The Comfort We Had Is Not Here III of III: You Can’t Give Yourself a Pass

after Anand Swaminathan, MD [ June 16, 2020 ]

Looking back, I think I missed opportunities 
to protect people, times I was passively racist 
if such a thing exists. I heard other people say things, 
and I didn’t correct what I knew was wrong, whether 
it was about race or gender identity or homosexuality. 
I don’t think I ever said anything to a patient, 
but did I treat a patient differently, subconsciously? 
Of course, I did. I don’t want to dwell on it. I want to do 
better, but at the same time, you have to dwell on it. 
You can’t give yourself a pass. I have to take into account
the situation in front of me and the system that created 
that situation, because although I can’t change the situation
in front of me in the moment, there are things that I can do
outside of my clinical time that can help to change that.

There is hope. My eleven-year old knows more 
than I would have at his age. If anything, my friends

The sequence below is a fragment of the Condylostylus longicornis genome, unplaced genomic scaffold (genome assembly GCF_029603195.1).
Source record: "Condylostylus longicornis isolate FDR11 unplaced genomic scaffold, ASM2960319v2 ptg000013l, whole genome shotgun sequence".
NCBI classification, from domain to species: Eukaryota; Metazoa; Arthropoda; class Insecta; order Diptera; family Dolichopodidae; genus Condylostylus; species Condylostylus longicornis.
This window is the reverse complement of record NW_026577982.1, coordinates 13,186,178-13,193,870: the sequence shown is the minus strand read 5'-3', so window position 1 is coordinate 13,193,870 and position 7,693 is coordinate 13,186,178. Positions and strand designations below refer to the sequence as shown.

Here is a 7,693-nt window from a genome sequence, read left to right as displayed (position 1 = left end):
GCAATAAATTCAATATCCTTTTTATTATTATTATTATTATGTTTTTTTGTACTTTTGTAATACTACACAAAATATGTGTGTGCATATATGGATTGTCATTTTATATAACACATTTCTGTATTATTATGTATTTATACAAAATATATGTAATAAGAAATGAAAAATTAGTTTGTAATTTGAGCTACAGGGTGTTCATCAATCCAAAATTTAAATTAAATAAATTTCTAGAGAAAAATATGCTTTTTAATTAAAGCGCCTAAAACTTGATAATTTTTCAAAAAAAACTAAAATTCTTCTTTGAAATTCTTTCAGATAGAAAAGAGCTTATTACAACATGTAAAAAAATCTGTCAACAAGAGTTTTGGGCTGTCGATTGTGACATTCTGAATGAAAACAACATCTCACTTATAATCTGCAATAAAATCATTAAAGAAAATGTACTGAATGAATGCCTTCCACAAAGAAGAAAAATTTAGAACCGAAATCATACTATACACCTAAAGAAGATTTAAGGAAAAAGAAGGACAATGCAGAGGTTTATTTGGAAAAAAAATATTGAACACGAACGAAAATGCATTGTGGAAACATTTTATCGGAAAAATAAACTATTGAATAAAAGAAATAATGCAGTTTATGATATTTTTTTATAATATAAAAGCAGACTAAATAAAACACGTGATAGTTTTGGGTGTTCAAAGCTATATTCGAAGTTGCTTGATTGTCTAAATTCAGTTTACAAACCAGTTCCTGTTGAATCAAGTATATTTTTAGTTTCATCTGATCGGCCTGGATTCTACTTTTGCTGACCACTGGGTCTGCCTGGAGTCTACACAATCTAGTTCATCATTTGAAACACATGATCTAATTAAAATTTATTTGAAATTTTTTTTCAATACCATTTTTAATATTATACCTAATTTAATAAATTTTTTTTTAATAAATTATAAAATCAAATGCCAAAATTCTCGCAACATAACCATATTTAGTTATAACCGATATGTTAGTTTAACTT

are becoming more progressive, that’s hopeful. 
If you’d asked me a year ago, I’d say I was progressive, 
but now I feel like I was living in a bubble.  
The comfort that we had three months ago is not here 
about anything. And this one is much deeper 
because its’s not a disease that will disappear 
in six months or a year, it’s something that’s been here 
forever that will take a lot of work to move past. 
It’s very likely that I will see the end of COVID, 
very unlikely, if not impossible, that I will see 
the end of structural racism. I can live 
another 40 or 50 years and not see the end of it. 
I think that is difficult for all of us.


JULIA SPICHER KASDORF